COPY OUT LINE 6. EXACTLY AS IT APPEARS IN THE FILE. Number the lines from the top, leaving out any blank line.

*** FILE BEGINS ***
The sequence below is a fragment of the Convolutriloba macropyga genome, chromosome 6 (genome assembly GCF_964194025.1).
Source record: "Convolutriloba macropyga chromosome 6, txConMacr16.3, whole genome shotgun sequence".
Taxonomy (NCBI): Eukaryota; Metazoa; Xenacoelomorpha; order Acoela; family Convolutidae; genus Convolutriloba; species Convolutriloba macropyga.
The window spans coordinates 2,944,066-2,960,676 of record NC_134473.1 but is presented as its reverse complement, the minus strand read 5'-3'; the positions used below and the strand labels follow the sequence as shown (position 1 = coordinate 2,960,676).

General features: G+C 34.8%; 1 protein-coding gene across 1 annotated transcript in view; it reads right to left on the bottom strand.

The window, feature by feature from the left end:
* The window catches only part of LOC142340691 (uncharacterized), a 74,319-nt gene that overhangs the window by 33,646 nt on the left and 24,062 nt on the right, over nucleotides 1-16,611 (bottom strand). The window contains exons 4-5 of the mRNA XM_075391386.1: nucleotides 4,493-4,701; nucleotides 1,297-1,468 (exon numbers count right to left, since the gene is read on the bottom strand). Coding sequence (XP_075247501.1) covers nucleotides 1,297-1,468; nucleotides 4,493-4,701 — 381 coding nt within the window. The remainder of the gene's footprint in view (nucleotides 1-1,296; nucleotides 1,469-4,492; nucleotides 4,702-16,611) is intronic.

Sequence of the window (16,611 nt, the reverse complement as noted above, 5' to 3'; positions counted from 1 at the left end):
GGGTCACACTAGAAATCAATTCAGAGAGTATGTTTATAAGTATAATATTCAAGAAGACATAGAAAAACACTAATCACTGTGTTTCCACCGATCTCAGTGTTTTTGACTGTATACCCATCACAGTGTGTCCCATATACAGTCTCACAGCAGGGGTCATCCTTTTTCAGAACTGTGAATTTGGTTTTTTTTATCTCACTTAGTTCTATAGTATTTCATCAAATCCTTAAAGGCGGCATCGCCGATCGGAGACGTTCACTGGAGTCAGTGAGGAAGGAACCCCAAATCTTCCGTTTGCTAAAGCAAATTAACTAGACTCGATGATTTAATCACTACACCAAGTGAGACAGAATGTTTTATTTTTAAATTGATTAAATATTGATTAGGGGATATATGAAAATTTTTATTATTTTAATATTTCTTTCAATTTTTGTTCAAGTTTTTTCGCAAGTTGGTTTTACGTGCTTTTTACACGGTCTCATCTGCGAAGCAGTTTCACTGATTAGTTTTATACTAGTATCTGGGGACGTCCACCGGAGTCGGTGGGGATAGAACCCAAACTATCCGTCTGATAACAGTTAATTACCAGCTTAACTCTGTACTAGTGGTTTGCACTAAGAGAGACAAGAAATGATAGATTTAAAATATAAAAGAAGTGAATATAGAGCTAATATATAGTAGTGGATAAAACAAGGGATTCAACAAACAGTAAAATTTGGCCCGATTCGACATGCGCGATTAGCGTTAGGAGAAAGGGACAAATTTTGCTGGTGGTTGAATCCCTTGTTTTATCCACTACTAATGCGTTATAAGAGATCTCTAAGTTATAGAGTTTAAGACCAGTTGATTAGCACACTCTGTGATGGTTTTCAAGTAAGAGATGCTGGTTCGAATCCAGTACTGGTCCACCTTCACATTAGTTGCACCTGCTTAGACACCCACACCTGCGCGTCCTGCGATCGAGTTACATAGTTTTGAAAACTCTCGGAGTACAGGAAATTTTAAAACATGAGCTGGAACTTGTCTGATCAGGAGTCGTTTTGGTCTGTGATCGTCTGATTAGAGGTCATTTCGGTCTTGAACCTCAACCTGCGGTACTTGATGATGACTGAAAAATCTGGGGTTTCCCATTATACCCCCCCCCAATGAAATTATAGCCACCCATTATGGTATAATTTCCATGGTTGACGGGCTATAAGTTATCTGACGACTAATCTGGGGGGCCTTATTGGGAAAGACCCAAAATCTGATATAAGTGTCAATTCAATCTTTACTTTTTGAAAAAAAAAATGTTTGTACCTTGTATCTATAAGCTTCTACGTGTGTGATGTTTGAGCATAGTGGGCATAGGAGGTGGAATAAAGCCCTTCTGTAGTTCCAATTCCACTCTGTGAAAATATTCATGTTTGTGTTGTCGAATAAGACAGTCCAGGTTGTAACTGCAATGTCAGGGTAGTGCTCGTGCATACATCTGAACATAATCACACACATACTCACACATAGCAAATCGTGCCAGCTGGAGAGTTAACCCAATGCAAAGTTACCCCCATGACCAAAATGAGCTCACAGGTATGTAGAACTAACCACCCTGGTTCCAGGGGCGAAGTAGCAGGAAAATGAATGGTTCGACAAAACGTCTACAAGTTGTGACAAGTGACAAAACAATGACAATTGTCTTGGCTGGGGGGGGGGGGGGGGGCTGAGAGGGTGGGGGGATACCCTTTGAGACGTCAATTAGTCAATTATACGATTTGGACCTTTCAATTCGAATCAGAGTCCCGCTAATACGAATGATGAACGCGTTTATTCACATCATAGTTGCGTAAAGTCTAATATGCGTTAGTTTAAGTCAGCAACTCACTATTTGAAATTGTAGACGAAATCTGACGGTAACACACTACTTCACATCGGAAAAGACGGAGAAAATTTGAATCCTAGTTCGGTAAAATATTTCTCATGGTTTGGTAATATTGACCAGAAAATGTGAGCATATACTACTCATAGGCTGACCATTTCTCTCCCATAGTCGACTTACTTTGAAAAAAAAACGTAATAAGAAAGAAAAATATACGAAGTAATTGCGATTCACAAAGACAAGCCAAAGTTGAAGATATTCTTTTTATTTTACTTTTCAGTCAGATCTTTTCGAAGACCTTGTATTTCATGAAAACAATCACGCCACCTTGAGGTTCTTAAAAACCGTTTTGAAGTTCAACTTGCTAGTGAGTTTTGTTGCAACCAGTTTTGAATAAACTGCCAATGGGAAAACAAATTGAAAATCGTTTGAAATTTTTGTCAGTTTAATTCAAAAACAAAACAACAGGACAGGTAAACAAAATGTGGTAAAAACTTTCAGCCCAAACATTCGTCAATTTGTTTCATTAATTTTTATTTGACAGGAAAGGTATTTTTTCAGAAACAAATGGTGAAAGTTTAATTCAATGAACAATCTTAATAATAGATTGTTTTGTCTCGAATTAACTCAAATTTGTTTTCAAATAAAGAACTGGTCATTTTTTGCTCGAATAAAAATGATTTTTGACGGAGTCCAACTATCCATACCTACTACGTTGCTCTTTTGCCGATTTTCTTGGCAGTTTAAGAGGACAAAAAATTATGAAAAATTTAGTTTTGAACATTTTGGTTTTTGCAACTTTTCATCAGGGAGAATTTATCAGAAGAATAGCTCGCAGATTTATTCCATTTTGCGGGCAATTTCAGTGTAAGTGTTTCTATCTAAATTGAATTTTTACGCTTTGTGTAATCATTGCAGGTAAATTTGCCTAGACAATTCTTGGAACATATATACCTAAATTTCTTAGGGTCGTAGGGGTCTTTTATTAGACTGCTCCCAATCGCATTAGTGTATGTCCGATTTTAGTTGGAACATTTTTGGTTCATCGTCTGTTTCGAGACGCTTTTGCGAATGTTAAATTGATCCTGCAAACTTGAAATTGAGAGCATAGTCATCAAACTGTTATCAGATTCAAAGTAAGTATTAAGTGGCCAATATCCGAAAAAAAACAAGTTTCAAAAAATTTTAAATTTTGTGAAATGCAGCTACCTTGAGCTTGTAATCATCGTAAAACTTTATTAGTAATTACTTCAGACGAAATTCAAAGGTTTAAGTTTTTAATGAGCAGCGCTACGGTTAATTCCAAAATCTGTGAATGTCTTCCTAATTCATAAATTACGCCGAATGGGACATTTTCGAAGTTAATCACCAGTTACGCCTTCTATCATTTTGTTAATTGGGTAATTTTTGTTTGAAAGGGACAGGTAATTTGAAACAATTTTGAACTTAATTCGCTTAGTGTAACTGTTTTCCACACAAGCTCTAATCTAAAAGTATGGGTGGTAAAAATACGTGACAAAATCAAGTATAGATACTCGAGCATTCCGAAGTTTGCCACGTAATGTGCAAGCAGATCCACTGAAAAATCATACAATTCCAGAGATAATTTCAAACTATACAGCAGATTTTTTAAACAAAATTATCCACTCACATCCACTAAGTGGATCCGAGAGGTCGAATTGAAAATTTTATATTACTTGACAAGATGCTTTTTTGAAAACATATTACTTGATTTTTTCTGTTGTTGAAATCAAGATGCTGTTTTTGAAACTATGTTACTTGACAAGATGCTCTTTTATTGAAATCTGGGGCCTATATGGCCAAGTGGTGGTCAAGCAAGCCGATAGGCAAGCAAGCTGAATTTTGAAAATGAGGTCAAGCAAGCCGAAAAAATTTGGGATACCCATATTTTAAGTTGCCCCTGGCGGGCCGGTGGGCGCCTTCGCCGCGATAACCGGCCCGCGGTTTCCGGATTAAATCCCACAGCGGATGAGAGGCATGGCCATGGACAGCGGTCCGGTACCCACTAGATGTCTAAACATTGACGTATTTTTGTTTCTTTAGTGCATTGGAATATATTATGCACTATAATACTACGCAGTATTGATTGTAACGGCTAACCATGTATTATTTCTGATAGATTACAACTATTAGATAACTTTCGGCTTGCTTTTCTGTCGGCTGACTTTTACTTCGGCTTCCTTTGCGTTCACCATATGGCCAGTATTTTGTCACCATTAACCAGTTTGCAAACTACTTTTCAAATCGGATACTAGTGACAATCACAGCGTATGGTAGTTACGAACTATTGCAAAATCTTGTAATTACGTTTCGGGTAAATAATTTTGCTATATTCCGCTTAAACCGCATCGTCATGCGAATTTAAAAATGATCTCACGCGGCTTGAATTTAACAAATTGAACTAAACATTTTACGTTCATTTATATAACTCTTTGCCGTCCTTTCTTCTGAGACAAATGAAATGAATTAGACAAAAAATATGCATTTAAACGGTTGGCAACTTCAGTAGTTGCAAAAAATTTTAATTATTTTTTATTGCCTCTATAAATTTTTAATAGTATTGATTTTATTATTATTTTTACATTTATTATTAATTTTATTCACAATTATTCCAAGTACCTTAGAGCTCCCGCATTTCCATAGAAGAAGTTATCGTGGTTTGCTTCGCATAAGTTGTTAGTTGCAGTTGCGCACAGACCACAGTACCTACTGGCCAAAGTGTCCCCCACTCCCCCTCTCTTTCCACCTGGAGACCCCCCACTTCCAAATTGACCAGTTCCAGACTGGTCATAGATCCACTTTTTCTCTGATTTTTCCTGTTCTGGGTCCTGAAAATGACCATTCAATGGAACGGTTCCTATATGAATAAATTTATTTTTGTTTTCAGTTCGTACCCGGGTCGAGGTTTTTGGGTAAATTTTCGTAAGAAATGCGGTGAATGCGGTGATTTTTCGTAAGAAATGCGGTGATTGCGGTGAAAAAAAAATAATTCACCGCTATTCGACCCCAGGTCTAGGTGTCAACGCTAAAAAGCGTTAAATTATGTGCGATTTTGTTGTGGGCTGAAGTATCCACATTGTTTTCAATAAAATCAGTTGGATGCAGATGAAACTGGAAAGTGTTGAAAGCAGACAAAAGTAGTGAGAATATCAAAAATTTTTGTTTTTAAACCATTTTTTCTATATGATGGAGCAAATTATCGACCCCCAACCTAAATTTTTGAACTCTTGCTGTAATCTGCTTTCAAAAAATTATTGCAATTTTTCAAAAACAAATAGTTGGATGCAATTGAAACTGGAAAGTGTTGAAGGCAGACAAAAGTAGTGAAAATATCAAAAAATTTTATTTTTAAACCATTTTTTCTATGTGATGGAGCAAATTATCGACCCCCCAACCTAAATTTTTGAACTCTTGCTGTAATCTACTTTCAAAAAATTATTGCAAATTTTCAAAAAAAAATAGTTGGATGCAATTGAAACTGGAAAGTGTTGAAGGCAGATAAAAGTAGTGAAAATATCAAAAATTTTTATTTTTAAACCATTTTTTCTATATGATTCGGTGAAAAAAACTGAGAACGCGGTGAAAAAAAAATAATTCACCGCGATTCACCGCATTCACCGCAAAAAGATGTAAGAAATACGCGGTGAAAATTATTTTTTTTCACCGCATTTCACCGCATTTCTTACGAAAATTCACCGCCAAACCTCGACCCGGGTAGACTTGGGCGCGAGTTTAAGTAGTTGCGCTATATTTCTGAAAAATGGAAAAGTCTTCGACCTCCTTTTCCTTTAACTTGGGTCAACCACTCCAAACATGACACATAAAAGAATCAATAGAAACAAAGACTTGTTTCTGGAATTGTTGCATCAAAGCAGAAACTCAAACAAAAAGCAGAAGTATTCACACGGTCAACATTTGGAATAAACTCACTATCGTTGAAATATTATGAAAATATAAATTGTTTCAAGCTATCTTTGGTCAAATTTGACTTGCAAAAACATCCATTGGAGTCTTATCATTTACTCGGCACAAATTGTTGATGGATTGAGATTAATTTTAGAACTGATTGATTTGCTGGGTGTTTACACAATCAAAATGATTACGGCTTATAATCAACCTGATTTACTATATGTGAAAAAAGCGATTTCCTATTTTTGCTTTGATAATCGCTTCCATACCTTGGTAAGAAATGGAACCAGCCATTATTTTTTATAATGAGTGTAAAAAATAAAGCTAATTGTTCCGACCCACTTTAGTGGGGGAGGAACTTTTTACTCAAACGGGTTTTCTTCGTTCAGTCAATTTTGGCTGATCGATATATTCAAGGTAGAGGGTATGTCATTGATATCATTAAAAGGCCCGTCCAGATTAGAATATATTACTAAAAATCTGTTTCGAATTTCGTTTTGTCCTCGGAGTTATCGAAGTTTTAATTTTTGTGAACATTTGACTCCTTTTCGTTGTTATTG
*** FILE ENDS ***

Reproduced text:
The window, feature by feature from the left end: